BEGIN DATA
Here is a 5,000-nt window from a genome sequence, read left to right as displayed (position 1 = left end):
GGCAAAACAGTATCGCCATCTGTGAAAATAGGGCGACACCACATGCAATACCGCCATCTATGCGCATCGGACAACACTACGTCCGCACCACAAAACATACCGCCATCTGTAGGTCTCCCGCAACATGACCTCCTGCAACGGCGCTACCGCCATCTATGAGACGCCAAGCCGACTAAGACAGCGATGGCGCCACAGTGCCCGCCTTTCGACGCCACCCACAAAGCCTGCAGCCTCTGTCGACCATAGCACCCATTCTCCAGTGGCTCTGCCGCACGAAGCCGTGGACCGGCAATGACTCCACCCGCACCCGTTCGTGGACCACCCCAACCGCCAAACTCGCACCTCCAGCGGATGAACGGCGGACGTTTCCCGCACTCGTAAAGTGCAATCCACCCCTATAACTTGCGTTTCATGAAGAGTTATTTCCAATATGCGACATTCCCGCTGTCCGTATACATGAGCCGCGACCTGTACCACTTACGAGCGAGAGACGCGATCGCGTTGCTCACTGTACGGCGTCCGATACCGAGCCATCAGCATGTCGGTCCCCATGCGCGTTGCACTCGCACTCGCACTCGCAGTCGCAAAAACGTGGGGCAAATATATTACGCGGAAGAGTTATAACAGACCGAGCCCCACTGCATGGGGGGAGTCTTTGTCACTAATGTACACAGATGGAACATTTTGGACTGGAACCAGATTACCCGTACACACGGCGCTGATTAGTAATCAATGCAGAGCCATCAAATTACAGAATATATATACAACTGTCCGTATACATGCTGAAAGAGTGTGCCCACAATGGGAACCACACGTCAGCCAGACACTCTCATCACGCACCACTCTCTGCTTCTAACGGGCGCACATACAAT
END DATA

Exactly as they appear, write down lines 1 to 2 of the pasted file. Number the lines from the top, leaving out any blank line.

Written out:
Here is a 5,000-nt window from a genome sequence, read left to right as displayed (position 1 = left end):
GGCAAAACAGTATCGCCATCTGTGAAAATAGGGCGACACCACATGCAATACCGCCATCTATGCGCATCGGACAACACTACGTCCGCACCACAAAACATACCGCCATCTGTAGGTCTCCCGCAACATGACCTCCTGCAACGGCGCTACCGCCATCTATGAGACGCCAAGCCGACTAAGACAGCGATGGCGCCACAGTGCCCGCCTTTCGACGCCACCCACAAAGCCTGCAGCCTCTGTCGACCATAGCACCCATTCTCCAGTGGCTCTGCCGCACGAAGCCGTGGACCGGCAATGACTCCACCCGCACCCGTTCGTGGACCACCCCAACCGCCAAACTCGCACCTCCAGCGGATGAACGGCGGACGTTTCCCGCACTCGTAAAGTGCAATCCACCCCTATAACTTGCGTTTCATGAAGAGTTATTTCCAATATGCGACATTCCCGCTGTCCGTATACATGAGCCGCGACCTGTACCACTTACGAGCGAGAGACGCGATCGCGTTGCTCACTGTACGGCGTCCGATACCGAGCCATCAGCATGTCGGTCCCCATGCGCGTTGCACTCGCACTCGCACTCGCAGTCGCAAAAACGTGGGGCAAATATATTACGCGGAAGAGTTATAACAGACCGAGCCCCACTGCATGGGGGGAGTCTTTGTCACTAATGTACACAGATGGAACATTTTGGACTGGAACCAGATTACCCGTACACACGGCGCTGATTAGTAATCAATGCAGAGCCATCAAATTACAGAATATATATACAACTGTCCGTATACATGCTGAAAGAGTGTGCCCACAATGGGAACCACACGTCAGCCAGACACTCTCATCACGCACCACTCTCTGCTTCTAACGGGCGCACATACAAT